If you and your business are already big users of SaaS based tech then you’ll know exactly what that means and how you’re using it. If so, then you certainly won’t need to read this article. If at the other extreme you think you’re not using Software as a Service at all yet, you’re almost certainly wrong about that. At the moment Dropbox, just for example, is rapidly heading towards a billion individual active users globally, with most of them still on ‘freemium’ access. STOP STORING FILES ON YOUR DESKTOP. Given the stellar SaaS advantages, small business and corporate-based paid premium Dropbox usage is sky-rocketing. So the odds are that you are already, at the very least, using this particular iteration of SaaS very regularly. If your business or start-up enterprise is to prosper, then one key essential is to understand the benefits and costs of the numerous SaaS offerings and lever these to your best advantage.
How much time should you be sending on this?
Chances are that regardless of whether you are selling products, services or personal experiences, your business is based largely on your own and your team’s communication and people skills. So the question is, what proportion of your time should you be spending on managing your IT structures when this isn’t your core business, your passion or your skill set? The answer is obviously, as little as possible. And this is where SaaS comes in.
If you decide to go largely stand-alone or ‘on-premises’ with your IT management then you are committing a significant proportion of your available time and resources to maintaining the currency of applications; creating adequate, retrievable and shareable data; and ultimately taking on the burden of servers, storage and network sharing capabilities. That means you won’t have the time you need to develop your real business – or else you’ll need to hire a specialist in-house IT person or small team, which even if viable isn’t cost effective.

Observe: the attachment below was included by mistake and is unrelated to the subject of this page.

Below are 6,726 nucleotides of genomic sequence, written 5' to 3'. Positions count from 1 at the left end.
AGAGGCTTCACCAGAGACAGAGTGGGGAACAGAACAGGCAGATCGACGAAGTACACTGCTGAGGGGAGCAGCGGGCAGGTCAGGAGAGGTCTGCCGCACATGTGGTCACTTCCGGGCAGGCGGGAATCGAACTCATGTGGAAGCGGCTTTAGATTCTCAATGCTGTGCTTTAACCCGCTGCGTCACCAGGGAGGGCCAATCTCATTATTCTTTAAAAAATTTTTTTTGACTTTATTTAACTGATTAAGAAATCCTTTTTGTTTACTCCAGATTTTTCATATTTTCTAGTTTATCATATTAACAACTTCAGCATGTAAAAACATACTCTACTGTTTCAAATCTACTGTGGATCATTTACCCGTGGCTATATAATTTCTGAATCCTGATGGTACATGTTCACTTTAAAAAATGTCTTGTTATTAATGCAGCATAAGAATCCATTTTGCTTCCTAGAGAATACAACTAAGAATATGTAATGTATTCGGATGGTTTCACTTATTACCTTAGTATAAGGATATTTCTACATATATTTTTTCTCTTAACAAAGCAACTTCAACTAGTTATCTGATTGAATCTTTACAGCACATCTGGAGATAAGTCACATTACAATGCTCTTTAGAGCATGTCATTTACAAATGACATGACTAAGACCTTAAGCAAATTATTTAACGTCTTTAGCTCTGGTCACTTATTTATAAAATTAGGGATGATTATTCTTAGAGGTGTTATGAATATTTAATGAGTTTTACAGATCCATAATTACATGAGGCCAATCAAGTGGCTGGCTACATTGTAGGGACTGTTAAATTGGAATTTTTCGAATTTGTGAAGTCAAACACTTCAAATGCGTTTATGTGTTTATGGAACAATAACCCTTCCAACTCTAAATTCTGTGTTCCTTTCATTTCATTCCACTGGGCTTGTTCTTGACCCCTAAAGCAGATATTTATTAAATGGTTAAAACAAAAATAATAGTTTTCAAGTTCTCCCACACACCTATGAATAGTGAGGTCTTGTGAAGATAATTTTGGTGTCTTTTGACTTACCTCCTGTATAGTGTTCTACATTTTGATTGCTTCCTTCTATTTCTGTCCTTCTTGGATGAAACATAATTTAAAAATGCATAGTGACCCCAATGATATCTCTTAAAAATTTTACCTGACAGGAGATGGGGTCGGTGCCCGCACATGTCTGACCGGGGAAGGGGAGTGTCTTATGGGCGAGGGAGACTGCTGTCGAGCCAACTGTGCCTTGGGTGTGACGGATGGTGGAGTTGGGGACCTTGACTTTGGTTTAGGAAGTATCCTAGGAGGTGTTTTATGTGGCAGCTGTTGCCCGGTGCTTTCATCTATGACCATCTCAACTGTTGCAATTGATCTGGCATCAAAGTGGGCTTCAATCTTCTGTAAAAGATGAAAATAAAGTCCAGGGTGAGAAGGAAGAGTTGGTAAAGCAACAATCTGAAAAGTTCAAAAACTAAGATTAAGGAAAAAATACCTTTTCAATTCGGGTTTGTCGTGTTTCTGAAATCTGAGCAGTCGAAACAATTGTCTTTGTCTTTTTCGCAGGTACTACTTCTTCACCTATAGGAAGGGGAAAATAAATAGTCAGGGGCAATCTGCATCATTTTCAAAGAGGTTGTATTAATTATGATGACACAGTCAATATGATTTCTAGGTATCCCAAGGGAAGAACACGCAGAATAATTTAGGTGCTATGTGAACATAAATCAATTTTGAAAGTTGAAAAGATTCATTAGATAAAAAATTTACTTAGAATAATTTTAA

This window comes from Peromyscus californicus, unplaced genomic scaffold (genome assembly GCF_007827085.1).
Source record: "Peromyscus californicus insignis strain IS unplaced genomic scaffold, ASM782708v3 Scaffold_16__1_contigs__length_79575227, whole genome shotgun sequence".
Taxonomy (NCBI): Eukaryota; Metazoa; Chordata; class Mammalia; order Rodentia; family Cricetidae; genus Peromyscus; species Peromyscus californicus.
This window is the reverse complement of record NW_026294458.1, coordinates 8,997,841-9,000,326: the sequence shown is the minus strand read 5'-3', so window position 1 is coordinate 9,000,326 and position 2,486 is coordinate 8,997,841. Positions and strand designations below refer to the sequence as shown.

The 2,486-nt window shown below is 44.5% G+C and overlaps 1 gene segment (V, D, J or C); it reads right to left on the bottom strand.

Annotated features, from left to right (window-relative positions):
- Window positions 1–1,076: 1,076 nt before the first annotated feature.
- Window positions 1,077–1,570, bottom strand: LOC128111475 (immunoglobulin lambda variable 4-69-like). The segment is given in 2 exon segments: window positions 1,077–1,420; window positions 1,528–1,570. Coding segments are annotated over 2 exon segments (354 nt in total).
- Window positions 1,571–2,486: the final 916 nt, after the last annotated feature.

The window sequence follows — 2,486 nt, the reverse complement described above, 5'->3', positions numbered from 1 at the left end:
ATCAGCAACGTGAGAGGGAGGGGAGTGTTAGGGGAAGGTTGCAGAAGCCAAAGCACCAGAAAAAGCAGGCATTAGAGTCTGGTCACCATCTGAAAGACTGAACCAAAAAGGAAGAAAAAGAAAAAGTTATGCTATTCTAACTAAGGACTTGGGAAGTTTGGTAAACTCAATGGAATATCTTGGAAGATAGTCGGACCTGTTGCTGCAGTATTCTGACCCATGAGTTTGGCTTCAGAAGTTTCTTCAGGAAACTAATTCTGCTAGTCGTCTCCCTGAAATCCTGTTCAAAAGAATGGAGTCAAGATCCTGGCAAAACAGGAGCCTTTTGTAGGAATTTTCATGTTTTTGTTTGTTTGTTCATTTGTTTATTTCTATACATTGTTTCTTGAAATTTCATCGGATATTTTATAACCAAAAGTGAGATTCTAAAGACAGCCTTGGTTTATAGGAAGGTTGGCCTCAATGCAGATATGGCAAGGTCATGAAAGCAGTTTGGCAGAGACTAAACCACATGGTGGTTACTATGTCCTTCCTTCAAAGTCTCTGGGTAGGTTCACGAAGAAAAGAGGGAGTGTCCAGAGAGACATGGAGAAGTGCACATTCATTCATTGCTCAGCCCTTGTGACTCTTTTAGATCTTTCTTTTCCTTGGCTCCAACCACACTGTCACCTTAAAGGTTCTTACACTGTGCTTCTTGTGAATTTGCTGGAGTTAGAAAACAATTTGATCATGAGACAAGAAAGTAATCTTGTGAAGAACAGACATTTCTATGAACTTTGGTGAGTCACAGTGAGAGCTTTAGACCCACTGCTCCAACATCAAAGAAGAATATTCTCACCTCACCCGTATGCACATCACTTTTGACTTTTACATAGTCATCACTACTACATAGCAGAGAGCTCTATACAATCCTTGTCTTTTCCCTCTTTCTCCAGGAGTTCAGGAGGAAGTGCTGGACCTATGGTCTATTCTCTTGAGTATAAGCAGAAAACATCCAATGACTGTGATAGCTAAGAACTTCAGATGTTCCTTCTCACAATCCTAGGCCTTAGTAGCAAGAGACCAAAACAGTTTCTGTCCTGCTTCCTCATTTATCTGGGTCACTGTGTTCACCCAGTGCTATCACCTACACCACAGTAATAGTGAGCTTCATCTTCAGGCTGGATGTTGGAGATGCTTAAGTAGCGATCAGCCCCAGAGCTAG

There are intermediate options such as Infrastructure as a Service (IaaS) which comes in at the network sharing stage and provides the external servers and storage. However, it is generally much better to commit from the outset to fuller scale SaaS, which externalises all applications and data management. This enables you to concentrate on core business and to be free of software access constraints so that with no downloaded applications to manage and keep updated you can work from virtually any computer or device in the world, along with other members of your team. The cloud application services, managed by a third-party provider, are run directly through the internet web browser and don’t rely on any downloads or installations by you at all. That means that ‘on the road’ functionality becomes exactly the same as ‘on premises’ functionality for you and every team member.
What are the main advantages?
So, the major advantage of using SaaS is that it frees you to devote your time to what you are really passionate about and trying to achieve in your venture. It’s a great way to launch e-commerce with no software or server issues, no need to buy expensive downloaded software programs, no problems with access from mobile devices, and unlimited capacity for real-time data and document sharing with team members.